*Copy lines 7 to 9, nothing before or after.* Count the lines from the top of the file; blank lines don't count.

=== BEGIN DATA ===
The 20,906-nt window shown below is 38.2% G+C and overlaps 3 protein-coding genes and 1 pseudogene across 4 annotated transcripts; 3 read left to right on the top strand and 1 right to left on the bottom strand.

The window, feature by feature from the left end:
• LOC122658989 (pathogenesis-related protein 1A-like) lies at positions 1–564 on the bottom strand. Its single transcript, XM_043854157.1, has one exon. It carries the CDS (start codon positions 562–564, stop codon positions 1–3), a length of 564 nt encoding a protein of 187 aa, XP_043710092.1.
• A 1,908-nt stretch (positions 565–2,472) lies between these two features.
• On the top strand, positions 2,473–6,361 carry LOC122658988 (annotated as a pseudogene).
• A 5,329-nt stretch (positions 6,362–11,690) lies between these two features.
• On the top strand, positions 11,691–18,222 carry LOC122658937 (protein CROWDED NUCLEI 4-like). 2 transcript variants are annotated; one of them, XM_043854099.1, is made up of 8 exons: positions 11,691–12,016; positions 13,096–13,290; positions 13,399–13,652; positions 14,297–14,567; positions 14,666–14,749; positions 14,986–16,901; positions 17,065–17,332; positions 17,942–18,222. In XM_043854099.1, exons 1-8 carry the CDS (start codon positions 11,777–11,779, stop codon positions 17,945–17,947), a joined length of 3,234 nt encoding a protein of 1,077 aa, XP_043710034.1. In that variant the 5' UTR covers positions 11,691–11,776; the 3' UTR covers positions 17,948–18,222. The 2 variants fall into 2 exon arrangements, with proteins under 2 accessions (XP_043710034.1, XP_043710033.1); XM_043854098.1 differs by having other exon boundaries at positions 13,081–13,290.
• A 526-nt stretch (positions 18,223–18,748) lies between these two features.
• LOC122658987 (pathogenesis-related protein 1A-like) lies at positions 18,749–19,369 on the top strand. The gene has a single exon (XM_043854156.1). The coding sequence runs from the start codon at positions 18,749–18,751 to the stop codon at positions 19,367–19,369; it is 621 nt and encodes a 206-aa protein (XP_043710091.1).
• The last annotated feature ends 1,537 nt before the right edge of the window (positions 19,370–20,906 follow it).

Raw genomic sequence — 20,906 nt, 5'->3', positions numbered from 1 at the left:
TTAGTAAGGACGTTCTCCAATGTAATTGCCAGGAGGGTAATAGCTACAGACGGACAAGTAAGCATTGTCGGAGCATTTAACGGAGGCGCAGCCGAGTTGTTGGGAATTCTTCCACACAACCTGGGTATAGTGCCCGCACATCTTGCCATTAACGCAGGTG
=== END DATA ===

• On the top strand, positions 11,691–18,222 carry LOC122658937 (protein CROWDED NUCLEI 4-like). 2 transcript variants are annotated; one of them, XM_043854099.1, is made up of 8 exons: positions 11,691–12,016; positions 13,096–13,290; positions 13,399–13,652; positions 14,297–14,567; positions 14,666–14,749; positions 14,986–16,901; positions 17,065–17,332; positions 17,942–18,222. In XM_043854099.1, exons 1-8 carry the CDS (start codon positions 11,777–11,779, stop codon positions 17,945–17,947), a joined length of 3,234 nt encoding a protein of 1,077 aa, XP_043710034.1. In that variant the 5' UTR covers positions 11,691–11,776; the 3' UTR covers positions 17,948–18,222. The 2 variants fall into 2 exon arrangements, with proteins under 2 accessions (XP_043710034.1, XP_043710033.1); XM_043854098.1 differs by having other exon boundaries at positions 13,081–13,290.
• A 526-nt stretch (positions 18,223–18,748) lies between these two features.
• LOC122658987 (pathogenesis-related protein 1A-like) lies at positions 18,749–19,369 on the top strand. The gene has a single exon (XM_043854156.1). The coding sequence runs from the start codon at positions 18,749–18,751 to the stop codon at positions 19,367–19,369; it is 621 nt and encodes a 206-aa protein (XP_043710091.1).